On the web site of the Proceedings of the National Academy of Sciences, in the "Early Edition" section, is an article by Mark Pagel, Quentin D. Atkinson, Andreea S. Calude, and Andrew Meade: "Ultraconserved words point to deep language ancestry across Eurasia". The authors claim that a set of 23 especially frequent words can be used to establish genetic relationships of languages that go way, way back — too far back for successful application of the standard historical linguistics methodology for establishing language families, the Comparative Method. The idea is that, once you've determined that these 23 words are super-stable (because they're used so often), you don't need systematic sound/meaning correspondences at all; finding resemblances among these words across several language families is enough to prove that the languages are related, descended with modification from a single parent language (a.k.a. proto-language).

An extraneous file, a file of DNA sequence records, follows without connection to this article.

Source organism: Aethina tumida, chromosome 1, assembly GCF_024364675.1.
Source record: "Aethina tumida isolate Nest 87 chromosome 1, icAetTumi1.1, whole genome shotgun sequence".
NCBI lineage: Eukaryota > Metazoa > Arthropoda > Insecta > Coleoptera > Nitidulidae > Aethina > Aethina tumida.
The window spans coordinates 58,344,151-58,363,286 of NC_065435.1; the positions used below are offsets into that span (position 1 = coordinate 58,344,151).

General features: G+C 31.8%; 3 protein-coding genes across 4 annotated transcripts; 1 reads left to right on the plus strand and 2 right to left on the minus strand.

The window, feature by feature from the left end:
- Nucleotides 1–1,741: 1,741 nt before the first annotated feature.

This is the latest of many attempts to get around the unfortunate fact that systematic sound/meaning correspondences in related languages decay so much over time that even if the words survive, they are unrecognizable as cognates (sets of words descended from the same word in the parent language). This means that word sets that have similar meanings and also sound similar after 15,000 years are unlikely to share those similar sounds as the result of inheritance from a common ancestor; if they were really such ancient cognates, they would almost surely not look much alike at all. (See "Scrabble tips for time travelers", 2/26/2009, for a discussion of some earlier work.)
I'm not qualified to judge Pagel et al.'s statistics, although I remain skeptical of their basic claim that words that haven't been replaced often in a handful of language families with vastly different time depths can be predicted to be super-stable in all language families. But there are problems with their premises in this article, in which their goal is to compare words from seven different language families and to show that, according to their statistics, all seven should be grouped together into a single super-family. I think they have a serious garbage in, garbage out problem.
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